Recommended gear and packing list
The Arctic Circle Trail is a very remote hike that requires you to be completely self-sufficient throughout its length. There is no phone coverage and there is no way to resupply or have someone repair something for you, so it is important that:
- you bring high-quality equipment that will stand up to changeable weather conditions and not break while on the trail.
- you are completely familiar with the operation of all your equipment before you start. Google searching is not an option once you leave your accommodation to start hiking!
- You bring a personal locator beacon (PLB) and have appropriate travel insurance. Search and rescue operations can easily cost 150.000 – 300.000 Danish Kroner (20,000 – 40,000 USD or Euro)!
For those experienced with multi-day hiking, the packing list is not much different to what you would normally take with you. Just modified for potentially colder temperatures.
The secret to comfortable hiking is dressing in layers.
For the ACT, we recommend:
- Base layer. Thermal top and bottom
- Hiking layer. 1 short-sleeved top, 1 long-sleeved top, 1 bottom – all quick dry
- Mid layer. Fleece or down jacket
- Waterproof layer. Jacket and pants. These will also help cut the wind.
- Hiking socks. We recommend bringing 3 pairs. Wear one, wash/dry one, spare one.
- Woollen hat, gloves, buff/scarf. In case it gets cold/windy.
- Sun hat, sunglasses. The Arctic sun can be brutally strong! Make sure you are prepared for sunny days. In winter, sunglasses are a must to avoid snow-blindness.
Ideally waterproof. Parts of the ACT can be quite boggy and ensuring your feet stay dry is very important. In addition, the terrain is rugged and the trail narrow, so ankle support is a very good idea. Make sure you wear in your boots well to avoid blisters on the trail.
Although there are huts along the trail, you must bring your own tent. Several of the huts are very small and may already be full when you arrive. Given the changeable weather of Greenland, it is best to bring a sturdy but lightweight 3-season tent that will stand up to cold and windy weather.
Ideally, bring the smallest backpack you can get away with but one that fits all of your equipment and food. Make sure you fit it correctly and break it in first so that it won’t cause discomfort on the trail.
Sleeping bag + sleeping pad
Each individual sleeps comfortably at different temperatures. Make sure your sleep system will keep you warm and comfortable, even at colder temperatures than you expect. In summer, you should be prepared for overnight temperatures of -5C, though it may never get that cold.
Stove, fuel & cooking/eating utensils
Plan carefully what you will eat during the hike and only bring essential cooking and eating gear. Make sure you purchase the right fuel (including with the correct connection) for your stove and don’t forget the matches/lighter, something to eat off, and something to eat with. The amount of fuel you will need depends on what and how you are cooking. It’s always a good idea to bring more than you think. Cold soaking is not fun!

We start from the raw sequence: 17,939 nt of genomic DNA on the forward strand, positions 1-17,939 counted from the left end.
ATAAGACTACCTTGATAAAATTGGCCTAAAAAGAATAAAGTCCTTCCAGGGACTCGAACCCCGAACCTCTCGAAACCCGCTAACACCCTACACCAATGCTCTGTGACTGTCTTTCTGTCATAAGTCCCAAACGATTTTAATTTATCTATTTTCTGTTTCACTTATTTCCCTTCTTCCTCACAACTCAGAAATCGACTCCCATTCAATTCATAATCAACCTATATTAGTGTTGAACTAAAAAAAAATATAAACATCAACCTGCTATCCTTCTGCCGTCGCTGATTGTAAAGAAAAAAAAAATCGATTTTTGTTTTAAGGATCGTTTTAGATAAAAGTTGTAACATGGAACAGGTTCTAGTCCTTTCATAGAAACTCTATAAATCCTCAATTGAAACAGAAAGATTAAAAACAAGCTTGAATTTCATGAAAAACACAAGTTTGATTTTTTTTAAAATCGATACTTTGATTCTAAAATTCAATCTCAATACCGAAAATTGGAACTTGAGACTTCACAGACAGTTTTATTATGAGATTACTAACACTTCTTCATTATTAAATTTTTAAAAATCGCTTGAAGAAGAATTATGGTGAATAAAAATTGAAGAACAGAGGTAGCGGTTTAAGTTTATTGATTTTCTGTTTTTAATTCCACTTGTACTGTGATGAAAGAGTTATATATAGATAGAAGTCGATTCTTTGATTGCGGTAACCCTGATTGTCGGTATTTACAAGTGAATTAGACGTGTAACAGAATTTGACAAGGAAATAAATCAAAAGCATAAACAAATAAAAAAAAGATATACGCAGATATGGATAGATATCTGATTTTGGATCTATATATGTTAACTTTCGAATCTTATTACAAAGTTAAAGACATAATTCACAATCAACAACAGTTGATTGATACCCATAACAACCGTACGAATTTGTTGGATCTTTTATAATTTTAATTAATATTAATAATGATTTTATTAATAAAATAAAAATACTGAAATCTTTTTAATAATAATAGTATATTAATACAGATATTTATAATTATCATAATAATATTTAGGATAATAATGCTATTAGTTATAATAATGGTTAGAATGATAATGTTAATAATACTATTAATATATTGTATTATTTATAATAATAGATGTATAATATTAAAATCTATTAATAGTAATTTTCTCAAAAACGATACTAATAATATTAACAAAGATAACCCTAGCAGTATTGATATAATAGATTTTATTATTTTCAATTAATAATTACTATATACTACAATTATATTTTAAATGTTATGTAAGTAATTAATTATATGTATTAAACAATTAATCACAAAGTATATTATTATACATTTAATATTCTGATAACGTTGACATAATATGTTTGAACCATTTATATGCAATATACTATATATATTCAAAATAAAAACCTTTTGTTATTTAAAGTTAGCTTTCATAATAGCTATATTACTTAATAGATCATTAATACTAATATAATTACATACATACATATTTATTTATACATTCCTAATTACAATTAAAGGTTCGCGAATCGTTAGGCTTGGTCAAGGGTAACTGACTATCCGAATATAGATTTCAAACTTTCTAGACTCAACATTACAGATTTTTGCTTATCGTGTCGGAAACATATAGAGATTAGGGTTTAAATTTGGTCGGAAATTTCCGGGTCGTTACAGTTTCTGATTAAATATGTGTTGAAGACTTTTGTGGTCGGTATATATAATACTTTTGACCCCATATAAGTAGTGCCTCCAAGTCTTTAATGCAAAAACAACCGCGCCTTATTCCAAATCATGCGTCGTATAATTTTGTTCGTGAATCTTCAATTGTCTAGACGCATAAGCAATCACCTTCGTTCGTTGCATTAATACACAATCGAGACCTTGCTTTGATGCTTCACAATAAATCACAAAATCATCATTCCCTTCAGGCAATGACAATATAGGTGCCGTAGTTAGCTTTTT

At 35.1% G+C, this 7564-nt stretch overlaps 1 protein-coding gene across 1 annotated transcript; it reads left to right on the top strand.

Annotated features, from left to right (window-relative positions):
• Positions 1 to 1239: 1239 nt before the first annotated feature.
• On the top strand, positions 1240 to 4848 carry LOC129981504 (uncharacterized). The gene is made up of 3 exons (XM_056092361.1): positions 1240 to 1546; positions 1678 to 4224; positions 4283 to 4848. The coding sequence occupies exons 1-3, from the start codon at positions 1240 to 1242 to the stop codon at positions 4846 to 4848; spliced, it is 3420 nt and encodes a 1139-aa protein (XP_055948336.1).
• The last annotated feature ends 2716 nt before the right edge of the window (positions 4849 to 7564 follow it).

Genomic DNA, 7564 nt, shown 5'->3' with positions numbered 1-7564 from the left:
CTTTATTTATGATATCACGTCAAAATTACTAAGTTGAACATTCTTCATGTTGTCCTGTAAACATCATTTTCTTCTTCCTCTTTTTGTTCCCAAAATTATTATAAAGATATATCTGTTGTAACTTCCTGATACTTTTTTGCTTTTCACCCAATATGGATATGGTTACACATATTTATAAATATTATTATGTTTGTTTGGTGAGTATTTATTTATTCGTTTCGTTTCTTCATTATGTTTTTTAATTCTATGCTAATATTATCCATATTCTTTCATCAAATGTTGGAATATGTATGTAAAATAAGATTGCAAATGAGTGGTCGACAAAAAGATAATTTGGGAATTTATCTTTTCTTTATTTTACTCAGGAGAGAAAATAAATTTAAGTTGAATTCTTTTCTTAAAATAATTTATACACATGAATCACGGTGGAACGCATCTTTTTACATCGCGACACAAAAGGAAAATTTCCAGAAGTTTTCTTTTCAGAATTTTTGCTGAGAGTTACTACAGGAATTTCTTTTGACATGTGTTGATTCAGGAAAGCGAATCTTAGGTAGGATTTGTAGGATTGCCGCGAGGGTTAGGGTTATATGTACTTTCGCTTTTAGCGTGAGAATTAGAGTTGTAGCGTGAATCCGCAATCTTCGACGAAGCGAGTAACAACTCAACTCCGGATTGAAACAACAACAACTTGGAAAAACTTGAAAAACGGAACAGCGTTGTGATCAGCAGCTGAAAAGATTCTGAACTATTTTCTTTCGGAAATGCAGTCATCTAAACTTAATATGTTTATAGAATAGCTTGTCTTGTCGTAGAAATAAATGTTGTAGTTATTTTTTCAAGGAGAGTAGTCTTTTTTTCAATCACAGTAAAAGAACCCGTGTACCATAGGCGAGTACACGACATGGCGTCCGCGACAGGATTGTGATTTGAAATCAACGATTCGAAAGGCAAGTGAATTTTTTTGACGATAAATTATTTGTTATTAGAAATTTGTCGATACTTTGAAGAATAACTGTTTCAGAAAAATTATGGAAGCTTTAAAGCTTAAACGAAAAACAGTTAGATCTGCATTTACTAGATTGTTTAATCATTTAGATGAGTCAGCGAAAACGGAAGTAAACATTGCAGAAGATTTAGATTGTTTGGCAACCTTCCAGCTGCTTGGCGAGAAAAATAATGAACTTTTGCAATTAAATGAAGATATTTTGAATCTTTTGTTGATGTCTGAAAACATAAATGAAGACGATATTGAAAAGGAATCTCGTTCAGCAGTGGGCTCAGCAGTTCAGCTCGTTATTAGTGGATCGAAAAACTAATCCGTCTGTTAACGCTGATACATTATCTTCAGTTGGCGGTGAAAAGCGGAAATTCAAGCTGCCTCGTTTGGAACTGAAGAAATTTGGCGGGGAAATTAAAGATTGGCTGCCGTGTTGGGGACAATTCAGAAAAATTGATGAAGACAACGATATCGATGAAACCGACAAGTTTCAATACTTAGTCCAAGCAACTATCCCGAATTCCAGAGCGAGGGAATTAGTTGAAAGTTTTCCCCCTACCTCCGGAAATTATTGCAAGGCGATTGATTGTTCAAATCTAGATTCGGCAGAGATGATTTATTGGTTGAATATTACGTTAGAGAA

What you eat on the trail is entirely up to you. There are plenty of websites offering inspiration for your meals but whatever you decide, make sure you pack at least one extra day of food. e.g. if you plan to hike the ACT in 8 days, make sure you bring 9 days of food. And don’t forget the snacks!
See our where to buy supplies page for local options.
Given the large number of lakes along the ACT, you only need to carry 1 – 1.5L of water at any time. We suggest you bring a wide-mouthed bottle that is easy to refill. You do not need to purify water taken from the lakes and streams, but if you are concerned – don’t forget your favourite purification method.
Insect repellent and headnet
You will regret it if you don’t have these when hiking from June to mid-August. The flies and mosquitoes can be quite annoying during this time.
First aid kit
Sunscreen, lip balm, blister care, plasters,etc. Also make sure to pack any medication you need.
Emergency repair kit
It is always a good idea to hike with duct tape (wrap it around your hiking poles if you are using them) and scissors or a multi-tool at the very least.
Extra zip-top bags
Help us keep the trail clean by packing out all of your garbage and used toilet paper. Make sure your waste is strapped firmly to the outside of your pack so it arrives with you at the end of the trail.
Strongly recommended gear
Personal Locator Beacon (PLB)
The ACT is an extremely remote hike where it will take several days for others to raise the alarm if you are injured, and search and rescue costs are enormous. Please bring a PLB with you in case of emergency, or hire one from us. Please also make sure your travel insurance covers remote rescue.
They help when carrying a heavy load and are particularly useful when crossing rivers as they provide a third point of stability.
River crossing shoes
It depends on how tender your feet are, but these can come in handy. Paired with neoprene socks, they make for less painful and safer river crossings.
Small, lightweight shovel
Please bury your toilet waste on the trail. A small shovel that can be strapped to the outside of your pack is very useful for this.